The Lead Up to 1002

Tensions between the high-king Máel Sechnaill and Brian Boru increased after Brian's victory over the 'Foreigners of Dublin' in 1000. Soon after this battle, Brian challenged the high-king directly by marching on Tara, but as the Annals of Ulster record, Brian was the one who ended up retreating without a fight:

Brian made a hosting to Ferta Nime in Mag Breg. The foreigners and the Laigin, with a raiding party of horsemen, came before them into Mag Breg, and Mael Sechnaill came upon them, and they were nearly all killed. Brian then retreated without giving battle or making incursion—by the Lord's insistence."

U1000.7, Annals of Ulster.

The Annals of Ulster are biased in favour of Máel Sechnaill. Unfortunately, there is no surviving accounting of this battle in the Annals of Inisfallen, which were compiled in Munster, and often offer a pro-Brian description of events. What exactly happened on that day and why Brian retreated remains, therefore, a mystery.

For the following year we learn from contemporary sources that Brian's forces grew stronger. Munster, Leinster and the Norse of Ireland became part of Brian's army and the Annals of Inisfallen record a joint expedition into Connacht.

Brian becomes High-King

In 1002, Brian undertook a hosting in Athlone that was also attended by Máel Sechnaill. At that meeting, Máel Sechnaill offered Brian the hostages of Connacht and Mide. It is also possible, that it was here in Athlone that Brian gained the title of high-king from Máel Sechnaill.  The Annals of Ulster only record the hosting:

Brian brought an army to Áth Luain and took the hostages of the Connachta and of the men of Mide."

U1002.1, Annals of Ulster.

Annals of Ulster, s.a. 1002, TCD MS 1282, fol. 53v

© Board of Trinity College Dublin

If it was at this point that Máel Sechnaill recognised Brian Boru as the new high-king of Ireland it meant that, for the first time in a long while, Ireland supposedly had one overlord. Yet, it is clear that Máel Sechnaill, though he had been king of Leth Cuinn (the northern half of Ireland), did not have effective control over a number of population groups in the north.

The northern Uí Néill dynasties of the Cenél nÉogain and Cenél Conaill were particularly problematic. 

Therefore, even though Máel Sechnaill submitted to him, in order to become high-king of Ireland (ard-rí Érenn) in anything other than name alone, Brian was forced to complete a number of circuits throughout the north taking hostages and enforcing his overlordship. Brian started his campaign to dominate the north later that same year by leading an army to Dún Delca (Dundalk) to demand hostages from the Ulaid. The Annals of Ulster mention Brian and Máel Sechnaill leading the army together, but the Annals of Inisfallen omit any mention of Máel Sechnaill's participation. This omission might be understood if we remember that by the time Brian attacked Dún Delca, he had already been given the power of high-kingship by Máel Sechnaill, and if the Annals of Ulster are to be trusted and Máel Sechnaill was in Dún Delca, it was as Brian's vassal, not his equal.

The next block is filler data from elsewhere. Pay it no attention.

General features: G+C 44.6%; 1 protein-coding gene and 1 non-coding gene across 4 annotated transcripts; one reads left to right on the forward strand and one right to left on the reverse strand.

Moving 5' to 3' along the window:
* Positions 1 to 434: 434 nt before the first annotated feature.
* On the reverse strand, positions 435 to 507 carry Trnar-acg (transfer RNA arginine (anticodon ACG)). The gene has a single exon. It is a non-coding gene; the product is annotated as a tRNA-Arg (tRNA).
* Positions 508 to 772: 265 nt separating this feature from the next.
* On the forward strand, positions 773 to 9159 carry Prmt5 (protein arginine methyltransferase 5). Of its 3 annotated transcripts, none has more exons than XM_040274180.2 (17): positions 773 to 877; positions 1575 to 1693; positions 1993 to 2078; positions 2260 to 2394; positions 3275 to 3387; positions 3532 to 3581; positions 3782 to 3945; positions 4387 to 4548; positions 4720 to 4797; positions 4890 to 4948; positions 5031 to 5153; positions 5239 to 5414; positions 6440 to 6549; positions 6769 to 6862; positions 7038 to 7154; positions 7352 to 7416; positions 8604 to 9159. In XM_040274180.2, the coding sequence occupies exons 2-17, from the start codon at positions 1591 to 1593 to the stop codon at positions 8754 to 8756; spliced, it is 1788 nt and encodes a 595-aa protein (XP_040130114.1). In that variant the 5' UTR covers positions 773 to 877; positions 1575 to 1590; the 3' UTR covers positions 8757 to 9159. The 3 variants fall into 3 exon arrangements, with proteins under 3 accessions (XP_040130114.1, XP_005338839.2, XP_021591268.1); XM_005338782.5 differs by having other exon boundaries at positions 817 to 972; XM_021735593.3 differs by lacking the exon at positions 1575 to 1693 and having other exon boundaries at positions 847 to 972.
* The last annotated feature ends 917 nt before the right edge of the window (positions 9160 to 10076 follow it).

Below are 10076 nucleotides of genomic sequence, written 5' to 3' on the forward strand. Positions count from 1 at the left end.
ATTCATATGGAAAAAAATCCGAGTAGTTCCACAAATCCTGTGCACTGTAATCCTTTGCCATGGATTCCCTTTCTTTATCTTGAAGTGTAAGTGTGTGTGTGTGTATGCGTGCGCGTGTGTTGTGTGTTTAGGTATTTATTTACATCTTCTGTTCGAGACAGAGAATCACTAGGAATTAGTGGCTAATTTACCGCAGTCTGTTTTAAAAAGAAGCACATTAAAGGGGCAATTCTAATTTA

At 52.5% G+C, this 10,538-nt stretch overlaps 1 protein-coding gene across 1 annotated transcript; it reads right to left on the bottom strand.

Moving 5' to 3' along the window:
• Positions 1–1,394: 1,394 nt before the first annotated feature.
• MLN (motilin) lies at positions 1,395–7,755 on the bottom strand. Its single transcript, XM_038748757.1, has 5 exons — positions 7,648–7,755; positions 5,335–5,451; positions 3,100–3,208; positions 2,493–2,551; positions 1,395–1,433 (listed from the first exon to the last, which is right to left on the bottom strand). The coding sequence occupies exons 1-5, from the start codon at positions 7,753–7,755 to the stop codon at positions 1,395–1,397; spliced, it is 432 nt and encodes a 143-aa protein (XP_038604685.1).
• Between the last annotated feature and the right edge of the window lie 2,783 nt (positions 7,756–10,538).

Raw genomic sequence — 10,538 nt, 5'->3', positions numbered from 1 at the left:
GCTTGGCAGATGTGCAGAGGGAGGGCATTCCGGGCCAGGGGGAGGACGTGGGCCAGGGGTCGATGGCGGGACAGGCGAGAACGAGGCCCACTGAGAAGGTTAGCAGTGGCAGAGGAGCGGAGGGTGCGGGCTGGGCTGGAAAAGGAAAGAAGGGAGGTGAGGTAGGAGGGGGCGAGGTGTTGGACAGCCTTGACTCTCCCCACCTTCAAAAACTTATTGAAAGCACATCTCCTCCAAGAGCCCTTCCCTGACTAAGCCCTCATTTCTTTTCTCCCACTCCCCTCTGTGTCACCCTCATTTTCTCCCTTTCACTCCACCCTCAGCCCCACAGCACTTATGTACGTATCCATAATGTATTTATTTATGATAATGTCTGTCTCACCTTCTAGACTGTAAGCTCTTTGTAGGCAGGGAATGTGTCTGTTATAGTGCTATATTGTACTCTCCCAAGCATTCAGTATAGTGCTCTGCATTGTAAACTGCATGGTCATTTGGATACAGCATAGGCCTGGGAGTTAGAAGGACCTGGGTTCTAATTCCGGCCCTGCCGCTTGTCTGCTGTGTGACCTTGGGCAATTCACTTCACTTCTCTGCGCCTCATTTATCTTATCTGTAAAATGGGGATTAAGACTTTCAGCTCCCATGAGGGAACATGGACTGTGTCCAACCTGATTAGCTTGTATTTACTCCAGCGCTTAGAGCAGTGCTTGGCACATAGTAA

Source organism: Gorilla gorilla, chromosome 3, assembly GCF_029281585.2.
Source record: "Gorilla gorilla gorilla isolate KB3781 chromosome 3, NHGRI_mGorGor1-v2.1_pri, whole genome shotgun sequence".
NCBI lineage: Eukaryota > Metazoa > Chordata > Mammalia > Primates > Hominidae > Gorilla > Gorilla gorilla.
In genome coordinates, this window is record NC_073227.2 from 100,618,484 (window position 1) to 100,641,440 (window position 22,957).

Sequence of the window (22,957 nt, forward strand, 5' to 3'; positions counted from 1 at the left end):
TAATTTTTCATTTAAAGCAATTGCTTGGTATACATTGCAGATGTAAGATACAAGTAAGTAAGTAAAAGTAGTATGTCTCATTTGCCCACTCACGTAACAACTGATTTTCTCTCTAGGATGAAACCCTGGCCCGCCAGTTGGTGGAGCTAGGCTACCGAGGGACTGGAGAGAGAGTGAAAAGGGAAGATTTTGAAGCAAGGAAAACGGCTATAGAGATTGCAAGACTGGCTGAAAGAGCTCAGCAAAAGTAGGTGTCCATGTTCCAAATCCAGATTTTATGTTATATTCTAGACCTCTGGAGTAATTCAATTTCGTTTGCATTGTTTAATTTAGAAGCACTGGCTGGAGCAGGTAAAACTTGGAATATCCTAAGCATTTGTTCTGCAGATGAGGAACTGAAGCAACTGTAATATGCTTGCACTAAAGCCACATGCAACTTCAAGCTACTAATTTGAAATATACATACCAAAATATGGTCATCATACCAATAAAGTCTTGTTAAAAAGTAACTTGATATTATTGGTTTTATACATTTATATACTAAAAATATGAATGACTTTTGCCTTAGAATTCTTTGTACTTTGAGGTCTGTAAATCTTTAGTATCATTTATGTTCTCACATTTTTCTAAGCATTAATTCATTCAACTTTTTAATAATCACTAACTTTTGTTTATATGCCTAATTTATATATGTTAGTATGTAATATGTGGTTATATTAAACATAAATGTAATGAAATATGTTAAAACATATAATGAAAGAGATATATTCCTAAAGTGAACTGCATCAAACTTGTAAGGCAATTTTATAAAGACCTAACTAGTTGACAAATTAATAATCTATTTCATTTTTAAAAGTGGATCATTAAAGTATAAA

Did you know? The term dún used to refer to Dundalk at this time indicates that it had become an important defensive site.

Dún Delca was specifically chosen because it was a place associated with the Gaelic hero Cú Chulainn and guarded the entrance into the kingdom of the Ulaid. Brian met with Dál Fiatach, king of Ulaid, Eochaid mac Ardgail, and Áed Ua Néill of Ailech. No one is quite sure if the meeting between Brian and the Ulaid in Dún Delca was the meeting of two armies fighting for political control or if it was instead a conference between two kings, who only brought their armies for support. Whatever actually happened, the records agree that after this meeting they came to some form of agreement: Brian parted in peace, but without the Ulaid's hostages. (Obtaining hostages from a king meant that they had submitted to your overlordship. The fact that Brian left without hostages means that the Ulaid were still a problem for his control of the country.)

In 1005 and 1006 Brian returned to the north and visited Armagh (1005), the religious centre of Ireland. On this trip, the annals record that he finally managed to obtain hostages from the Ulaid.





Seán Duffy, Brian Boru and the Battle of Clontarf (Dublin, 2013).

Ailbhe MacShamhráin, 'Brian Bóruma, Armagh and High Kingship' in Seanchas Ardmhacha: Journal of the Armagh Diocesan Historical Society, vol. 20, no. 2 (2005), pp 1-21.